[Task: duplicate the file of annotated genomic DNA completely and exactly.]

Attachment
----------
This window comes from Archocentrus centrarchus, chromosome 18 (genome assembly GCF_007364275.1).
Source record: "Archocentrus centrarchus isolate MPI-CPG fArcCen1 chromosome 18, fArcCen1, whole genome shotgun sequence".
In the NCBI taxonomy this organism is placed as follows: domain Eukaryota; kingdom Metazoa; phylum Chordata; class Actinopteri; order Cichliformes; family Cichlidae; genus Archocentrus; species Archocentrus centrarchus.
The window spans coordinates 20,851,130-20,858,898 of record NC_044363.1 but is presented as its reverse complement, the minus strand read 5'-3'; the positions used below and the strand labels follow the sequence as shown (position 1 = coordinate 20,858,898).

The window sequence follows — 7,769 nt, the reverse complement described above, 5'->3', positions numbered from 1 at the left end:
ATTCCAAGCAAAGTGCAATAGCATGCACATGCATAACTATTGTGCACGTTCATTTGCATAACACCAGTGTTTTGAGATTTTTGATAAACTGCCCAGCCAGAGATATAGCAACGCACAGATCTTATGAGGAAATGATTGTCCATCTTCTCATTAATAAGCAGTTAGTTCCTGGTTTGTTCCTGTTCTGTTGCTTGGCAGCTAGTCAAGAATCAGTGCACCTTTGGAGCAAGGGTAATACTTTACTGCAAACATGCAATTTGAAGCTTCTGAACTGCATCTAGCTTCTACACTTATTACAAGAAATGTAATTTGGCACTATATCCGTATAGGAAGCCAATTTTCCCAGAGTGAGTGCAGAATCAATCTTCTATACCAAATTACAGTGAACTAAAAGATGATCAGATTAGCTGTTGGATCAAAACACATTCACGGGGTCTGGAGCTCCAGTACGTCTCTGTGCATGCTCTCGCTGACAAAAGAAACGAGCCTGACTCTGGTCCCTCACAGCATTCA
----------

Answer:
This window comes from Archocentrus centrarchus, chromosome 18 (genome assembly GCF_007364275.1).
Source record: "Archocentrus centrarchus isolate MPI-CPG fArcCen1 chromosome 18, fArcCen1, whole genome shotgun sequence".
In the NCBI taxonomy this organism is placed as follows: domain Eukaryota; kingdom Metazoa; phylum Chordata; class Actinopteri; order Cichliformes; family Cichlidae; genus Archocentrus; species Archocentrus centrarchus.
The window spans coordinates 20,851,130-20,858,898 of record NC_044363.1 but is presented as its reverse complement, the minus strand read 5'-3'; the positions used below and the strand labels follow the sequence as shown (position 1 = coordinate 20,858,898).

The window sequence follows — 7,769 nt, the reverse complement described above, 5'->3', positions numbered from 1 at the left end:
ATTCCAAGCAAAGTGCAATAGCATGCACATGCATAACTATTGTGCACGTTCATTTGCATAACACCAGTGTTTTGAGATTTTTGATAAACTGCCCAGCCAGAGATATAGCAACGCACAGATCTTATGAGGAAATGATTGTCCATCTTCTCATTAATAAGCAGTTAGTTCCTGGTTTGTTCCTGTTCTGTTGCTTGGCAGCTAGTCAAGAATCAGTGCACCTTTGGAGCAAGGGTAATACTTTACTGCAAACATGCAATTTGAAGCTTCTGAACTGCATCTAGCTTCTACACTTATTACAAGAAATGTAATTTGGCACTATATCCGTATAGGAAGCCAATTTTCCCAGAGTGAGTGCAGAATCAATCTTCTATACCAAATTACAGTGAACTAAAAGATGATCAGATTAGCTGTTGGATCAAAACACATTCACGGGGTCTGGAGCTCCAGTACGTCTCTGTGCATGCTCTCGCTGACAAAAGAAACGAGCCTGACTCTGGTCCCTCACAGCATTCA